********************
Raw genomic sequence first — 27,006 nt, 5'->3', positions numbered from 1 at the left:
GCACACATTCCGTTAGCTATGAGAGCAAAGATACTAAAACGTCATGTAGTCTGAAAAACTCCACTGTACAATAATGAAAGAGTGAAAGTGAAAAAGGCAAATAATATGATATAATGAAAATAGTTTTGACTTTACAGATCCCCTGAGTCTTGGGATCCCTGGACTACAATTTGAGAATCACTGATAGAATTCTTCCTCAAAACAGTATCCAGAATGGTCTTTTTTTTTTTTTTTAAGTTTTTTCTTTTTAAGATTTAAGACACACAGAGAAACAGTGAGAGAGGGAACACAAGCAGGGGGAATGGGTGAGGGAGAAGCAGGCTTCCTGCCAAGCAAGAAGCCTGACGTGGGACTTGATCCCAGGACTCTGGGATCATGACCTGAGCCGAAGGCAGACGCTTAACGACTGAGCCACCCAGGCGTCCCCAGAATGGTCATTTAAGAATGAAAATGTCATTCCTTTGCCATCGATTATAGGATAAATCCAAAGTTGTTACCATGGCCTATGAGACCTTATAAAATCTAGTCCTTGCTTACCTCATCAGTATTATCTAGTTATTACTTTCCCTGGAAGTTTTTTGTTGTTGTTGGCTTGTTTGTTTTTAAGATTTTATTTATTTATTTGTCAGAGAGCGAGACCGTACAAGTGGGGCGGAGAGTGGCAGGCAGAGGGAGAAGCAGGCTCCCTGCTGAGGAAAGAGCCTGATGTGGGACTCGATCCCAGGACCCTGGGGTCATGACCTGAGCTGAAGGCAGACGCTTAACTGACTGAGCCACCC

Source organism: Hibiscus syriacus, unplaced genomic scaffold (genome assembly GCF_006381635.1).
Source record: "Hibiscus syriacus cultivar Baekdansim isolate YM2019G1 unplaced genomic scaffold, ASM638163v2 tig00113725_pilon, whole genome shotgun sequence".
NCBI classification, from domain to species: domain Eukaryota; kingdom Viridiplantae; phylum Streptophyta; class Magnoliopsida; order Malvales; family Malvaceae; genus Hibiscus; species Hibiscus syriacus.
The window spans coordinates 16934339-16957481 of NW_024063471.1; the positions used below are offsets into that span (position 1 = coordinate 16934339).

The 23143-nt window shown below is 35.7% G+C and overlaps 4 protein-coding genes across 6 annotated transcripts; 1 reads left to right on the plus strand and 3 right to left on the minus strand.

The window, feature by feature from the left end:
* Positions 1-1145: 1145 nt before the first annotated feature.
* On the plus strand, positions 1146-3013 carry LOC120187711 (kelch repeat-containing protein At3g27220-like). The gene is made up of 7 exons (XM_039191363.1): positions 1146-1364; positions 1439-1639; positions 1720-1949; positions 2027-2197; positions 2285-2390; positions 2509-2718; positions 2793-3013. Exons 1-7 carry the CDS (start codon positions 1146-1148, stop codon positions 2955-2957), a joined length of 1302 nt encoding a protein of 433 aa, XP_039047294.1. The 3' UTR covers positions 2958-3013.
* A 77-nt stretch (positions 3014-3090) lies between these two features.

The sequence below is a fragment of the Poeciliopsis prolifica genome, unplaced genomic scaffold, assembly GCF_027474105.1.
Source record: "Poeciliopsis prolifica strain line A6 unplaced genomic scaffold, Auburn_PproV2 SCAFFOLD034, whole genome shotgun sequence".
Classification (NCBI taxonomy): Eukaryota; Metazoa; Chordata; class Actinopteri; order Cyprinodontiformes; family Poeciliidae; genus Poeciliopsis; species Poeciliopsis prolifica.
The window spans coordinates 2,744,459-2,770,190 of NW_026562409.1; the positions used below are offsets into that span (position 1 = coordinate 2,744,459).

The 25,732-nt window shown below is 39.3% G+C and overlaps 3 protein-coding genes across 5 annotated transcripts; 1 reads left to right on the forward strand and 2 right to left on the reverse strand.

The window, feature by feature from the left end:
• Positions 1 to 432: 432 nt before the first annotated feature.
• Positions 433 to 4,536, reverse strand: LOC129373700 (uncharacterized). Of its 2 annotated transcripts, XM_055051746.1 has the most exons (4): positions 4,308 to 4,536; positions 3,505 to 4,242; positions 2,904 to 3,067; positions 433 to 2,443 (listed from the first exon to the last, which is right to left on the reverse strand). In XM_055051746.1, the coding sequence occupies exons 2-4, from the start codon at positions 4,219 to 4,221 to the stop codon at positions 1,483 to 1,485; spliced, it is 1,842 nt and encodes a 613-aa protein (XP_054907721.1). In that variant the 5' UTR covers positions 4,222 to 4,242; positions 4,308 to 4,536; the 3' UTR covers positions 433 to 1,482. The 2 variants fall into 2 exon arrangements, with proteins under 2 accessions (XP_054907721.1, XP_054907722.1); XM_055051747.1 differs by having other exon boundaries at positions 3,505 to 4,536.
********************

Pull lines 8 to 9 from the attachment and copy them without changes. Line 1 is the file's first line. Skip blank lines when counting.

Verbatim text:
The window, feature by feature from the left end:
* Positions 1-1145: 1145 nt before the first annotated feature.